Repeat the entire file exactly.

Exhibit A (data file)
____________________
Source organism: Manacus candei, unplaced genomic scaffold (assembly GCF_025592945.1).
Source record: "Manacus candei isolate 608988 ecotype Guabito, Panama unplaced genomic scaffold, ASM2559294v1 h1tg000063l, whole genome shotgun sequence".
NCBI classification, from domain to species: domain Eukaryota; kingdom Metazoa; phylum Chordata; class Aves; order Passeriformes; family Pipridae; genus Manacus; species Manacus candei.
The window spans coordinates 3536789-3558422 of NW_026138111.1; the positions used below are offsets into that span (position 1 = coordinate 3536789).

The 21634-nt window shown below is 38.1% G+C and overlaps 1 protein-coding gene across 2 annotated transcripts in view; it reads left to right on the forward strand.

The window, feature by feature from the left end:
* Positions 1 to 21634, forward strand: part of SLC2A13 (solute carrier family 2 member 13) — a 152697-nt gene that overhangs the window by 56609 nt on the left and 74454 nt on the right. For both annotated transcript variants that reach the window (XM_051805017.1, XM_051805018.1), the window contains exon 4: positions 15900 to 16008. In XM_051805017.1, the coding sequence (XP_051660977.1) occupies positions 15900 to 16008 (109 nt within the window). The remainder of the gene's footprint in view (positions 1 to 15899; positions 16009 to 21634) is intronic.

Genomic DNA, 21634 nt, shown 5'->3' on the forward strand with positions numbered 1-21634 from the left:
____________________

Source organism: Manacus candei, unplaced genomic scaffold (assembly GCF_025592945.1).
Source record: "Manacus candei isolate 608988 ecotype Guabito, Panama unplaced genomic scaffold, ASM2559294v1 h1tg000063l, whole genome shotgun sequence".
NCBI classification, from domain to species: domain Eukaryota; kingdom Metazoa; phylum Chordata; class Aves; order Passeriformes; family Pipridae; genus Manacus; species Manacus candei.
The window spans coordinates 3536789-3558422 of NW_026138111.1; the positions used below are offsets into that span (position 1 = coordinate 3536789).

The 21634-nt window shown below is 38.1% G+C and overlaps 1 protein-coding gene across 2 annotated transcripts in view; it reads left to right on the forward strand.

The window, feature by feature from the left end:
* Positions 1 to 21634, forward strand: part of SLC2A13 (solute carrier family 2 member 13) — a 152697-nt gene that overhangs the window by 56609 nt on the left and 74454 nt on the right. For both annotated transcript variants that reach the window (XM_051805017.1, XM_051805018.1), the window contains exon 4: positions 15900 to 16008. In XM_051805017.1, the coding sequence (XP_051660977.1) occupies positions 15900 to 16008 (109 nt within the window). The remainder of the gene's footprint in view (positions 1 to 15899; positions 16009 to 21634) is intronic.

Genomic DNA, 21634 nt, shown 5'->3' on the forward strand with positions numbered 1-21634 from the left: